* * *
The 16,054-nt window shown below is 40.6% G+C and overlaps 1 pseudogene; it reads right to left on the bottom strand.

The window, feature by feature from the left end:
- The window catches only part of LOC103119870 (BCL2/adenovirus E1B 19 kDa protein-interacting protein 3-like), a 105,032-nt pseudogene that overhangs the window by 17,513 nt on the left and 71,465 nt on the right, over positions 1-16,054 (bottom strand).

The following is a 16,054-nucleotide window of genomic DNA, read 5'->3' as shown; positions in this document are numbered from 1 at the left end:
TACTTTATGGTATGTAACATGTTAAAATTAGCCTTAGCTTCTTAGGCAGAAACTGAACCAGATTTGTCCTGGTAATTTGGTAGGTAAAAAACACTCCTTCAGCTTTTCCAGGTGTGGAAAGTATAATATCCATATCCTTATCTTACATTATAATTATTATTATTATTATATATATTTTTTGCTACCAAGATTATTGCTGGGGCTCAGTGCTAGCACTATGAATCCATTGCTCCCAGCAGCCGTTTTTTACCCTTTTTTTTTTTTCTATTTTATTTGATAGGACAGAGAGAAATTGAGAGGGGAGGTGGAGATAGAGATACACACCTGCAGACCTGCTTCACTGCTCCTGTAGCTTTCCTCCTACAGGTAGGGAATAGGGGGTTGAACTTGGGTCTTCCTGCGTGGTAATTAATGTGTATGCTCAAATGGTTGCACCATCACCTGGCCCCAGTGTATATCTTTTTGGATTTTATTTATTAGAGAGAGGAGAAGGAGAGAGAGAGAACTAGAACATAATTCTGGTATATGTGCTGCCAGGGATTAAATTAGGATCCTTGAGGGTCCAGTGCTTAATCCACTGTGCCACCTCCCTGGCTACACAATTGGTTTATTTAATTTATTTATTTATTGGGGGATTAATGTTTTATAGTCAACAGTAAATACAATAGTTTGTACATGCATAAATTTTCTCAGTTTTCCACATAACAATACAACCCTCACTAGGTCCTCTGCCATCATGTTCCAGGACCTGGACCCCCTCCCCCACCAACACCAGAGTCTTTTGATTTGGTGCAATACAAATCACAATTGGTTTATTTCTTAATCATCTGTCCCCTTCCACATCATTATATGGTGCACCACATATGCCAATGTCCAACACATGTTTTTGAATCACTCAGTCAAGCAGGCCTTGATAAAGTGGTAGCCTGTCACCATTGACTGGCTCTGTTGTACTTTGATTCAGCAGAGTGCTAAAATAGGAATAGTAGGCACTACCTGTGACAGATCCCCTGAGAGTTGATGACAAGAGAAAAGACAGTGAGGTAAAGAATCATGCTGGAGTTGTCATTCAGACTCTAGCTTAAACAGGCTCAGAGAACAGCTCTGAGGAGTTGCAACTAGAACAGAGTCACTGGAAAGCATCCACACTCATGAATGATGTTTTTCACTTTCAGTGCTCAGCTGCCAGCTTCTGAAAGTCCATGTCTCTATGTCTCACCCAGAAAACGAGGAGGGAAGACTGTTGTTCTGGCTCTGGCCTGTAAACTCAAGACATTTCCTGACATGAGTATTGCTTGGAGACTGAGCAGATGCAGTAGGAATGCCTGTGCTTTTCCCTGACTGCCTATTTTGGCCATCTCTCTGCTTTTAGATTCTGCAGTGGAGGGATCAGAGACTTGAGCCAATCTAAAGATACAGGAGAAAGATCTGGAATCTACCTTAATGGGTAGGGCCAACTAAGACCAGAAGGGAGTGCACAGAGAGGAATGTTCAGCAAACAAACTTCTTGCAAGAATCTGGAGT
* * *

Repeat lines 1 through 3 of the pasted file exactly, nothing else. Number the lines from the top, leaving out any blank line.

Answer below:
The 16,054-nt window shown below is 40.6% G+C and overlaps 1 pseudogene; it reads right to left on the bottom strand.

The window, feature by feature from the left end:
- The window catches only part of LOC103119870 (BCL2/adenovirus E1B 19 kDa protein-interacting protein 3-like), a 105,032-nt pseudogene that overhangs the window by 17,513 nt on the left and 71,465 nt on the right, over positions 1-16,054 (bottom strand).